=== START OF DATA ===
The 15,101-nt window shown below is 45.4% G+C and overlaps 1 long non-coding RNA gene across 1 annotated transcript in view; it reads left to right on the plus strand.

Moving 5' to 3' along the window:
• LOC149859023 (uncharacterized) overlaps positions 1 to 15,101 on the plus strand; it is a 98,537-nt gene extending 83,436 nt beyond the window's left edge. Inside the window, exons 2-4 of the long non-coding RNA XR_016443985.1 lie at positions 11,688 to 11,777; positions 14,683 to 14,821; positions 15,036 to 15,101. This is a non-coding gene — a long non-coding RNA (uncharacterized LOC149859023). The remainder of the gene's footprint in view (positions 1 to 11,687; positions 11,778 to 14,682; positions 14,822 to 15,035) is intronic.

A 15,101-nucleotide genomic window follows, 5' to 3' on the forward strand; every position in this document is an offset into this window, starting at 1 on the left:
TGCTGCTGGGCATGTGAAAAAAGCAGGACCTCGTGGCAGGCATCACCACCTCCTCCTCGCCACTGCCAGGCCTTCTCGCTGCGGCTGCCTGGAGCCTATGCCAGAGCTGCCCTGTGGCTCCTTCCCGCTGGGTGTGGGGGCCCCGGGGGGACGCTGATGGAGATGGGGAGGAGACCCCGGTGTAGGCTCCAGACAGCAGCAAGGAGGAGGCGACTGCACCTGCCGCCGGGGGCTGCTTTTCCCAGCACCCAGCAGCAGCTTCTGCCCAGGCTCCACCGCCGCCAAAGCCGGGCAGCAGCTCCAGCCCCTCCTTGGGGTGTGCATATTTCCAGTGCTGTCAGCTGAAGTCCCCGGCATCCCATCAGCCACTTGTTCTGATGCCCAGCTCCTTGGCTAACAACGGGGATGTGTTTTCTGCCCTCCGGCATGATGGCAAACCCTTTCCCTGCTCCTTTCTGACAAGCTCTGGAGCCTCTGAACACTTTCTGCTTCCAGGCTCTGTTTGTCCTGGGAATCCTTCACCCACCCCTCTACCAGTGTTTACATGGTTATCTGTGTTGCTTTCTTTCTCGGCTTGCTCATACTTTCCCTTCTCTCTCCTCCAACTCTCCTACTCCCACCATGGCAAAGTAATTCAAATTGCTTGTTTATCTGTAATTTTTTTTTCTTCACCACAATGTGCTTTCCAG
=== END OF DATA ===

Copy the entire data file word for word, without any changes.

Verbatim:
The 15,101-nt window shown below is 45.4% G+C and overlaps 1 long non-coding RNA gene across 1 annotated transcript in view; it reads left to right on the plus strand.

Moving 5' to 3' along the window:
• LOC149859023 (uncharacterized) overlaps positions 1 to 15,101 on the plus strand; it is a 98,537-nt gene extending 83,436 nt beyond the window's left edge. Inside the window, exons 2-4 of the long non-coding RNA XR_016443985.1 lie at positions 11,688 to 11,777; positions 14,683 to 14,821; positions 15,036 to 15,101. This is a non-coding gene — a long non-coding RNA (uncharacterized LOC149859023). The remainder of the gene's footprint in view (positions 1 to 11,687; positions 11,778 to 14,682; positions 14,822 to 15,035) is intronic.

A 15,101-nucleotide genomic window follows, 5' to 3' on the forward strand; every position in this document is an offset into this window, starting at 1 on the left:
TGCTGCTGGGCATGTGAAAAAAGCAGGACCTCGTGGCAGGCATCACCACCTCCTCCTCGCCACTGCCAGGCCTTCTCGCTGCGGCTGCCTGGAGCCTATGCCAGAGCTGCCCTGTGGCTCCTTCCCGCTGGGTGTGGGGGCCCCGGGGGGACGCTGATGGAGATGGGGAGGAGACCCCGGTGTAGGCTCCAGACAGCAGCAAGGAGGAGGCGACTGCACCTGCCGCCGGGGGCTGCTTTTCCCAGCACCCAGCAGCAGCTTCTGCCCAGGCTCCACCGCCGCCAAAGCCGGGCAGCAGCTCCAGCCCCTCCTTGGGGTGTGCATATTTCCAGTGCTGTCAGCTGAAGTCCCCGGCATCCCATCAGCCACTTGTTCTGATGCCCAGCTCCTTGGCTAACAACGGGGATGTGTTTTCTGCCCTCCGGCATGATGGCAAACCCTTTCCCTGCTCCTTTCTGACAAGCTCTGGAGCCTCTGAACACTTTCTGCTTCCAGGCTCTGTTTGTCCTGGGAATCCTTCACCCACCCCTCTACCAGTGTTTACATGGTTATCTGTGTTGCTTTCTTTCTCGGCTTGCTCATACTTTCCCTTCTCTCTCCTCCAACTCTCCTACTCCCACCATGGCAAAGTAATTCAAATTGCTTGTTTATCTGTAATTTTTTTTTCTTCACCACAATGTGCTTTCCAG